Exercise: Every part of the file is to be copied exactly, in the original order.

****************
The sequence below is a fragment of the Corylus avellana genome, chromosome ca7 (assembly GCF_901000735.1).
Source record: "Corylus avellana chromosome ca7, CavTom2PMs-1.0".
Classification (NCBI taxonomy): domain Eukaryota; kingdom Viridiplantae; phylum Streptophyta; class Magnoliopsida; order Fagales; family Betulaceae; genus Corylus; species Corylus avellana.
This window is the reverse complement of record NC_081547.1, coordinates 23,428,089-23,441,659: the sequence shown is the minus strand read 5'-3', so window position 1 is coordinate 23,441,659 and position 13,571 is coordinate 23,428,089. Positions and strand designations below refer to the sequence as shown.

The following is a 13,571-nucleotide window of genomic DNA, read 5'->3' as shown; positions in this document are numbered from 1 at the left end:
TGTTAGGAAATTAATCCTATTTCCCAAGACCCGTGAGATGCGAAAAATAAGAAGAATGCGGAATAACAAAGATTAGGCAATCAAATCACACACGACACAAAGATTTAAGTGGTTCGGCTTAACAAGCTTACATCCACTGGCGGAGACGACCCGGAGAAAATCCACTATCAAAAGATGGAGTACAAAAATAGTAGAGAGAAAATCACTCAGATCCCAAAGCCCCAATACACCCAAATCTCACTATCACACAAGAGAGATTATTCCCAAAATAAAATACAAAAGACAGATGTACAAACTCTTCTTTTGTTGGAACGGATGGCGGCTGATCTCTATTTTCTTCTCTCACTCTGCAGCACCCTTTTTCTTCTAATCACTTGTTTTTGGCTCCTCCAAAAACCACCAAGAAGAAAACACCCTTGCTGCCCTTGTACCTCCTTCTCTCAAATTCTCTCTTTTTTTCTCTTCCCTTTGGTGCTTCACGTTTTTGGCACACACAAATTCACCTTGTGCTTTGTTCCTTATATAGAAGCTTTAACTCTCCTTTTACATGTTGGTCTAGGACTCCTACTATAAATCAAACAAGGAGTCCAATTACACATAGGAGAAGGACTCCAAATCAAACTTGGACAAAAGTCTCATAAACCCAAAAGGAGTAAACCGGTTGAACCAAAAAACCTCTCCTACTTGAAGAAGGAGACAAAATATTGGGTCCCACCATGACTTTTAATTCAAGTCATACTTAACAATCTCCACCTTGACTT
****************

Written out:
The sequence below is a fragment of the Corylus avellana genome, chromosome ca7 (assembly GCF_901000735.1).
Source record: "Corylus avellana chromosome ca7, CavTom2PMs-1.0".
Classification (NCBI taxonomy): domain Eukaryota; kingdom Viridiplantae; phylum Streptophyta; class Magnoliopsida; order Fagales; family Betulaceae; genus Corylus; species Corylus avellana.
This window is the reverse complement of record NC_081547.1, coordinates 23,428,089-23,441,659: the sequence shown is the minus strand read 5'-3', so window position 1 is coordinate 23,441,659 and position 13,571 is coordinate 23,428,089. Positions and strand designations below refer to the sequence as shown.

The following is a 13,571-nucleotide window of genomic DNA, read 5'->3' as shown; positions in this document are numbered from 1 at the left end:
TGTTAGGAAATTAATCCTATTTCCCAAGACCCGTGAGATGCGAAAAATAAGAAGAATGCGGAATAACAAAGATTAGGCAATCAAATCACACACGACACAAAGATTTAAGTGGTTCGGCTTAACAAGCTTACATCCACTGGCGGAGACGACCCGGAGAAAATCCACTATCAAAAGATGGAGTACAAAAATAGTAGAGAGAAAATCACTCAGATCCCAAAGCCCCAATACACCCAAATCTCACTATCACACAAGAGAGATTATTCCCAAAATAAAATACAAAAGACAGATGTACAAACTCTTCTTTTGTTGGAACGGATGGCGGCTGATCTCTATTTTCTTCTCTCACTCTGCAGCACCCTTTTTCTTCTAATCACTTGTTTTTGGCTCCTCCAAAAACCACCAAGAAGAAAACACCCTTGCTGCCCTTGTACCTCCTTCTCTCAAATTCTCTCTTTTTTTCTCTTCCCTTTGGTGCTTCACGTTTTTGGCACACACAAATTCACCTTGTGCTTTGTTCCTTATATAGAAGCTTTAACTCTCCTTTTACATGTTGGTCTAGGACTCCTACTATAAATCAAACAAGGAGTCCAATTACACATAGGAGAAGGACTCCAAATCAAACTTGGACAAAAGTCTCATAAACCCAAAAGGAGTAAACCGGTTGAACCAAAAAACCTCTCCTACTTGAAGAAGGAGACAAAATATTGGGTCCCACCATGACTTTTAATTCAAGTCATACTTAACAATCTCCACCTTGACTT